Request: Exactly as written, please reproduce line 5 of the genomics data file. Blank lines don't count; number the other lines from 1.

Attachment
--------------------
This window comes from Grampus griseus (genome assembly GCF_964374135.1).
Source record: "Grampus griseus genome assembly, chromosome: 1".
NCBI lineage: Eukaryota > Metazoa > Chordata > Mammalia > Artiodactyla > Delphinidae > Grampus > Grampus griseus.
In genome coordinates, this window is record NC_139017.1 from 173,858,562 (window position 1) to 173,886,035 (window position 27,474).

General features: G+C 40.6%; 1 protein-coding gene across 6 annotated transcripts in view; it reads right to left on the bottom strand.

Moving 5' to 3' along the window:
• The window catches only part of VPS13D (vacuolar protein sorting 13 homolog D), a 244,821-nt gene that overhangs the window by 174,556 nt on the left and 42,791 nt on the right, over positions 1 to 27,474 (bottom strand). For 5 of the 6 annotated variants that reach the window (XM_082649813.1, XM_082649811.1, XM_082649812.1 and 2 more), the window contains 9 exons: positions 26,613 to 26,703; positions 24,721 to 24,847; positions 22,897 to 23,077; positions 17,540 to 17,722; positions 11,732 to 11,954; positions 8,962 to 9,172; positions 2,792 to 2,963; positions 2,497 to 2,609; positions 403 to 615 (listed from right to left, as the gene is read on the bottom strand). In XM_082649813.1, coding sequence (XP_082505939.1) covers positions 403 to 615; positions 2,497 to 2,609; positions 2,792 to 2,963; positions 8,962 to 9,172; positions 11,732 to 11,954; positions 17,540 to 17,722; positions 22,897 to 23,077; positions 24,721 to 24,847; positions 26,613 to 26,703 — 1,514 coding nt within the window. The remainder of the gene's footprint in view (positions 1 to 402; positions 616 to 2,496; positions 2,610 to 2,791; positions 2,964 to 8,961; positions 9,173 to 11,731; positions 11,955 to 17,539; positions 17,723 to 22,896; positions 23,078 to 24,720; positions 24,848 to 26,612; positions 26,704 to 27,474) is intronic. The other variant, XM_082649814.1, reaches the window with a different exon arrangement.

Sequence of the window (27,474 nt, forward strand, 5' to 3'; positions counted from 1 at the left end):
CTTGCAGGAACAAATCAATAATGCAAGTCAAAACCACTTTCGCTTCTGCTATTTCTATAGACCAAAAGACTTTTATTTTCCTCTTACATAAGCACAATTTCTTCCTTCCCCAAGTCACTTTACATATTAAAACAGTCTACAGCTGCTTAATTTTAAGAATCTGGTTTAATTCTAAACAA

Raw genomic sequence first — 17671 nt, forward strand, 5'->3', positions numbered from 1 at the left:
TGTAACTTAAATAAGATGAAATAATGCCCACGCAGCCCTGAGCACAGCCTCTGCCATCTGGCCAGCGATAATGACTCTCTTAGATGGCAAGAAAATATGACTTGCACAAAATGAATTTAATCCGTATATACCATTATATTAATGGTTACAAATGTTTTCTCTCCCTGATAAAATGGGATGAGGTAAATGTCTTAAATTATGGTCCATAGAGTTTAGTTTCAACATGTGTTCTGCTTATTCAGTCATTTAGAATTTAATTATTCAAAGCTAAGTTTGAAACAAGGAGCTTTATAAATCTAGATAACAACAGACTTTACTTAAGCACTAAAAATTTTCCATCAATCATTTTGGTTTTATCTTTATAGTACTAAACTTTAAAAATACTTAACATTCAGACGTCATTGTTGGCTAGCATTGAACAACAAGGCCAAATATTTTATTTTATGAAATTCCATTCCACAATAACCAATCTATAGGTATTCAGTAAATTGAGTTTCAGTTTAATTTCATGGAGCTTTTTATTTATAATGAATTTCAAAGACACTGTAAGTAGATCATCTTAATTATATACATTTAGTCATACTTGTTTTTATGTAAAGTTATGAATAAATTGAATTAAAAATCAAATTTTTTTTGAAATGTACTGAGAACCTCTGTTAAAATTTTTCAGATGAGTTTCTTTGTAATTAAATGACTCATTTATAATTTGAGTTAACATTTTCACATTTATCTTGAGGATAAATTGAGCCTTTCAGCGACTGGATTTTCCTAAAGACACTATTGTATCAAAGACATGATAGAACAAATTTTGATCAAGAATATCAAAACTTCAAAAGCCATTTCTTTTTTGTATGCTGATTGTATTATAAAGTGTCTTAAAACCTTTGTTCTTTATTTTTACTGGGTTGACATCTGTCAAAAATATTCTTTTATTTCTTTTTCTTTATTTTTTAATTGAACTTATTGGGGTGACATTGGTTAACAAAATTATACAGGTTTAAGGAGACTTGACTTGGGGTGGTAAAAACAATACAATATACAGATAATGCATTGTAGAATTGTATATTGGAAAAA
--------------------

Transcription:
General features: G+C 40.6%; 1 protein-coding gene across 6 annotated transcripts in view; it reads right to left on the bottom strand.